Quebec Government Changes Judicial Nomination Process
Under new interim rules, an independent three-member selection committee will be created to identify qualified candidates and make recommendations to the minister of justice:
The changes come in the wake of the Bastarache Commission report last month that looked into allegations of political influence peddling in certain judicial nominations in Quebec.
"The interim process excludes the political staff of the premier and minister of justice from the nominations. This step is to prevent these individuals from interfering in any way whatsoever in the selection process for appointing judges. Furthermore, those in charge of the nomination process will no longer be able to disclose the candidate’s allegiance to a political party during the nomination process."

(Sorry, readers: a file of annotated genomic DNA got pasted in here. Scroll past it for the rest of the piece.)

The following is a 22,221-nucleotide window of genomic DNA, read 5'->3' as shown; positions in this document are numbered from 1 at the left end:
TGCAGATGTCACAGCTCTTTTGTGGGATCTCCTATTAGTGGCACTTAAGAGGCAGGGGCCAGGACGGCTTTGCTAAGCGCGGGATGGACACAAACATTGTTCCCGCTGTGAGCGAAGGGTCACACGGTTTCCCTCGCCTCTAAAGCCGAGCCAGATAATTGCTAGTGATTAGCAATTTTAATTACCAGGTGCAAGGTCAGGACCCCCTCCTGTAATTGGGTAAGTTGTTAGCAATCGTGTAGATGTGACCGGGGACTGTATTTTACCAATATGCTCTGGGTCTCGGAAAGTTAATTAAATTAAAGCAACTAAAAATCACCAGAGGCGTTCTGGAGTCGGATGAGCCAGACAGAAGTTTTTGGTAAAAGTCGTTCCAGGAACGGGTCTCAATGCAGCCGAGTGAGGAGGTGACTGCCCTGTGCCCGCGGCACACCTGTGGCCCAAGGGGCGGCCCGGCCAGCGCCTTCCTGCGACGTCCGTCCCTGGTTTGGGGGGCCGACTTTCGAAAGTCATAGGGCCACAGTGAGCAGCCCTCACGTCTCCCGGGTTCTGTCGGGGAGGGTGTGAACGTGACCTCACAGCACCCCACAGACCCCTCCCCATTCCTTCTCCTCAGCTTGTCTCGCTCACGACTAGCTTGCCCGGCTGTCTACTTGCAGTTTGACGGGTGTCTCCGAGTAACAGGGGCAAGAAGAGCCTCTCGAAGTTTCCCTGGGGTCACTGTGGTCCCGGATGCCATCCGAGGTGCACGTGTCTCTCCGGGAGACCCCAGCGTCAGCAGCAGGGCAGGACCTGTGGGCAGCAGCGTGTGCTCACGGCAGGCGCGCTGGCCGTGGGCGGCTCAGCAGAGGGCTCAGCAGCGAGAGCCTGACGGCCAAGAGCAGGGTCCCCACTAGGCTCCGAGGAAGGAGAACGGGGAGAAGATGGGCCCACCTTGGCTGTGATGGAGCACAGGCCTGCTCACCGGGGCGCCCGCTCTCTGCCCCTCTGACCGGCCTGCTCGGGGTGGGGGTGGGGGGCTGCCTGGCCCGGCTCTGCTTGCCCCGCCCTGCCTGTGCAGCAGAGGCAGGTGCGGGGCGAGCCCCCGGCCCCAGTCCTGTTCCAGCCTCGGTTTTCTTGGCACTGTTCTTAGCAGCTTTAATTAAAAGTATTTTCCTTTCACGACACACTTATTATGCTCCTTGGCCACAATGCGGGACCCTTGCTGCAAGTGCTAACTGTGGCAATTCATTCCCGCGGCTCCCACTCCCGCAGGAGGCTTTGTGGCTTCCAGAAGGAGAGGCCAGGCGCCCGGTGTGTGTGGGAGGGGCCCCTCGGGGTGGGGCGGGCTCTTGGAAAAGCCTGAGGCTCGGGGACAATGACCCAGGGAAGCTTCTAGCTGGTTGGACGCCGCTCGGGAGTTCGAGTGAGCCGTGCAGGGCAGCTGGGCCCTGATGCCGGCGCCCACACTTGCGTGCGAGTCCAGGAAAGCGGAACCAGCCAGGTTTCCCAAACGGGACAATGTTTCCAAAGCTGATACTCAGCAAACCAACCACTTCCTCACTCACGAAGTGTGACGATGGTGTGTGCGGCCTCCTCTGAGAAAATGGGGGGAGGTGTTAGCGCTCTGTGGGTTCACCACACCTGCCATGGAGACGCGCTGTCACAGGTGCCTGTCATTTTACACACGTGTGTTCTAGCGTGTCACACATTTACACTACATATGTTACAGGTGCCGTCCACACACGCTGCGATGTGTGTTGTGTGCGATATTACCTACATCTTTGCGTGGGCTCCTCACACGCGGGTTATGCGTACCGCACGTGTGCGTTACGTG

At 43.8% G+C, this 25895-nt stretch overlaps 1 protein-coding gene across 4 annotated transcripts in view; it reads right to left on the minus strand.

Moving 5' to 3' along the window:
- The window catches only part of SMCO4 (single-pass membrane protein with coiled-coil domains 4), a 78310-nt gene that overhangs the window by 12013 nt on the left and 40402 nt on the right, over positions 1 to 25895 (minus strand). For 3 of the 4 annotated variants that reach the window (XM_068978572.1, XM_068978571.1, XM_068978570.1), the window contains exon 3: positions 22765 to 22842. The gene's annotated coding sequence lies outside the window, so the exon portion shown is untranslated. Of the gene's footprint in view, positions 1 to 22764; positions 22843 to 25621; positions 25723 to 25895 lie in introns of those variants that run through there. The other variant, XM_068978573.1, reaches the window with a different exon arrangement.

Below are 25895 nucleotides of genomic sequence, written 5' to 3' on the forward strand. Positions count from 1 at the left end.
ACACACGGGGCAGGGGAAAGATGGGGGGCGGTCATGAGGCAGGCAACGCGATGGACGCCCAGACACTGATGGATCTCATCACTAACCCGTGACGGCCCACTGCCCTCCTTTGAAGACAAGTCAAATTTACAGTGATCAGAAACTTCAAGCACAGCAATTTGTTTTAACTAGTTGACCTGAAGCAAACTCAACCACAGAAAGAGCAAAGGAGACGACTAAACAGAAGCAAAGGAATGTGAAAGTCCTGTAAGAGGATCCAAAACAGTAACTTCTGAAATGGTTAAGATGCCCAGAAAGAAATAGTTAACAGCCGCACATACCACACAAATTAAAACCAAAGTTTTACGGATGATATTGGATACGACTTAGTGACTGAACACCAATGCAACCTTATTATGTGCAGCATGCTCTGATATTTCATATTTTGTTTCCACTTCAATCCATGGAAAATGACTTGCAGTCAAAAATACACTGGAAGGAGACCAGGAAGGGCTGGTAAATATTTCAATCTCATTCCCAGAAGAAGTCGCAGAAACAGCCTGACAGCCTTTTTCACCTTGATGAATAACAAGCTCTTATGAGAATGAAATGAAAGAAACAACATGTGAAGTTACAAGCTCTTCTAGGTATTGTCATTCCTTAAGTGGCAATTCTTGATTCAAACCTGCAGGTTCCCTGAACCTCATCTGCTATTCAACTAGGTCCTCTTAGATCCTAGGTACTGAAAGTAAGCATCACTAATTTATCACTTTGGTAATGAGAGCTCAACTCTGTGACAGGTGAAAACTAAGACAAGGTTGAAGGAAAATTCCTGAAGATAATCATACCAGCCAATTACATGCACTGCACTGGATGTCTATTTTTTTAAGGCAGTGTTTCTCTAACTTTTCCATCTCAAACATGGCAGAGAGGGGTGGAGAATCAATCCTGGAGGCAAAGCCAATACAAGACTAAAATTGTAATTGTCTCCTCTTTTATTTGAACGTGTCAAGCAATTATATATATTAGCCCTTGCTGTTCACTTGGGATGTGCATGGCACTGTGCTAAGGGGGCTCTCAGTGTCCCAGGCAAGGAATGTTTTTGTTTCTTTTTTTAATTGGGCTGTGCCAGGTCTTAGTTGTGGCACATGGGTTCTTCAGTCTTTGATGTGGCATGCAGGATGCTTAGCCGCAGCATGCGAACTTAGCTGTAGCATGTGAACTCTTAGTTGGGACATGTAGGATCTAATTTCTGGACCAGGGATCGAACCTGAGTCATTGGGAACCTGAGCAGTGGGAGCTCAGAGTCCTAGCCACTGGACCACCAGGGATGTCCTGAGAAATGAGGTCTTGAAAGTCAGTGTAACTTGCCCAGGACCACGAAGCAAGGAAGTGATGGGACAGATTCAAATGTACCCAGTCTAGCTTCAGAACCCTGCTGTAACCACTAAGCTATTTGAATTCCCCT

"The selection committee’s recommendations will be sent to the minister of justice, who will then make a single justified selection and submit it not just to the premier but also to the council of ministers for approval. This will ensure transparency of the process."
The commission of inquiry, headed by former Supreme Court of Canada Justice Michel Bastarache, concluded that the allegations could not be proven but underlined many weaknesses in the way judges of provincial jurisdiction were named in Quebec.
Earlier Library Boy posts on the subject include:
- Bastarache Commission Expert Studies on Judicial Nominations (September 13, 2010)
- Bastarache Commission Report on Judicial Nominations in Quebec (January 20, 2011)